Our finding that ERK3 resides in the ERGIC and the Golgi was unexpected because MAPKs are thought to be soluble cytoplasmic enzymes. Because ERK3 lacks a trans-membrane domain, its association with these membranous organelles must rely on relatively stable interactions with other molecules in these compartments. We have explored the contribution of a carboxy-terminal dilysine motif (KHLN) and find that it stabilizes but is not sufficient for the association of the full-length form of ERK3 with the Golgi. Importantly, this motif is not present in any other member of the MAPK family, including the highly related p63 MAPK, which lacks the carboxy-terminal KHLN motif that is unique to ERK3.
Remarkably, an examination of the subcellular localization of GFP-ERK3 in synchronized cells reveals that nuclear entry increases as cells progress through S phase, concomitant with diminished Golgi partitioning. Reentry into the subsequent cell cycle was accompanied by a dramatic reversal as ERK3 localization shifts from the nucleus back to the Golgi. These studies further revealed a nuclear form of the protein that was carboxy-terminally truncated, suggesting that proteolytic cleavage releases ERK3 from the Golgi. Thus, ERK3, like other members of the MAPK family, translocates to the nucleus, but it does so through a wholly unique mechanism not shared by other ERKs. This interesting mechanism of regulating the nuclear translocation of ERK3 via a temporal sequestration in the Golgi raises the question as to the purpose for this precise localization. It is conceivable that ERK3 could have two different sets of substrates, one located in the cytoplasm and the other in the nucleus. In support of this hypothesis, we have found that both forms of this enzyme are produced and are active in cells stably expressing an epitope-tagged version of the protein in in vitro kinase assays in which myelin basic protein, histone H1, or H3 (unpublished data) was used as substrates. Residency in the Golgi may therefore be part of a mechanism that ensures that ERK3 does not have access to nuclear substrates at an improper time.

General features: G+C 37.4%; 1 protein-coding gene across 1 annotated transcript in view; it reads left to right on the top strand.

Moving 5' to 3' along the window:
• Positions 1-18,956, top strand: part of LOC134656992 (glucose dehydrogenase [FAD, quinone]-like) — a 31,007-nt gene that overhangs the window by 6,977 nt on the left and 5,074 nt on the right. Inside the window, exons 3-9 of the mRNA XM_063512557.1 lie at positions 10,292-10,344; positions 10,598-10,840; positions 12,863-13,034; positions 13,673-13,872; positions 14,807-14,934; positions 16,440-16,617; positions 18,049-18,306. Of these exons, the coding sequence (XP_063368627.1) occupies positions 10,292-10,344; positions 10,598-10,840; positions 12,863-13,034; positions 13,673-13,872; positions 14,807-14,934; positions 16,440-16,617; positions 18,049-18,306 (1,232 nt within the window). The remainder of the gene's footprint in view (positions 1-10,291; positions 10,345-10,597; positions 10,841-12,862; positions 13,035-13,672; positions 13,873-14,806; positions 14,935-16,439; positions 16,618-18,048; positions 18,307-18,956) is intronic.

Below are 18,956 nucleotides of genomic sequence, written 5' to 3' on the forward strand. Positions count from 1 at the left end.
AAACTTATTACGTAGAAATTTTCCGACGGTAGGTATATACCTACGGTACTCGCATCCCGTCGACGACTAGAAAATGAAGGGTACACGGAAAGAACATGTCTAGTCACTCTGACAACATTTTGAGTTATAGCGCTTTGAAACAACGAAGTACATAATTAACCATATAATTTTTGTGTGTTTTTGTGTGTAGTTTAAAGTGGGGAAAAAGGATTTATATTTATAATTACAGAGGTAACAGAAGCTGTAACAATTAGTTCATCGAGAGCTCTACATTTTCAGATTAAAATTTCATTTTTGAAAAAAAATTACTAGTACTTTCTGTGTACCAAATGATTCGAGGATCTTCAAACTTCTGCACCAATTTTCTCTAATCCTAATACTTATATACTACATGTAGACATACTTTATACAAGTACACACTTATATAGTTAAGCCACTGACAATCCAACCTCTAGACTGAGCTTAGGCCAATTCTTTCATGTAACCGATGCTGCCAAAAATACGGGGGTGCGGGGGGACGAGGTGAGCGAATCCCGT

The presence of ERK3 in the Golgi further raises the question as to whether this enzyme has any role in the biology of this organelle. Malholtra and colleagues have implicated an unidentified MAPK in the fragmentation of the Golgi before mitosis (Acharya et al, 1998
; Colanzi et al, 2003
). Moreover, we find that both the PLK and cdc2/B cyclin, two enzymes also reported to participate in this process, robustly phosphorylate ERK3 in vitro (data not shown). Thus, although the role of ERK3 in Golgi biology has not been the focus of this report, the answer to this question will be of great interest to cell biologists and is the subject of an ongoing investigation. Finally, our study of ERK3 corroborates previous reports that there is a nuclear form of ERK3 and establishes for the first time that it is generated via proteolysis of a region within the carboxy-terminal part of the protein somewhere between amino acids 380–600. Thus, we are left with the very interesting question of the identity of the ERK3 specific proteolytic activity. In this report, we have uncovered several important clues as to the nature of the ERK3 protease. Our experiments indicate that the exit of ERK3 from the Golgi is principally mediated by an acidic patch spanned by amino acids 383–398. Second, ERK3 cleavage occurs in cycling cells. Thus, the ERK3 protease must be active in growing cells and may demonstrate some preference for short stretches of acidic residues. These requirements have led us to begin to consider caspases and/or the proteasome. Caspases prefer to cleave carboxy-terminal to acidic residues, and have been best studied in cells undergoing apoptosis. However, cell permeable caspase inhibitors have been shown to inhibit the growth of proliferating T cells (Fischer et al., 2003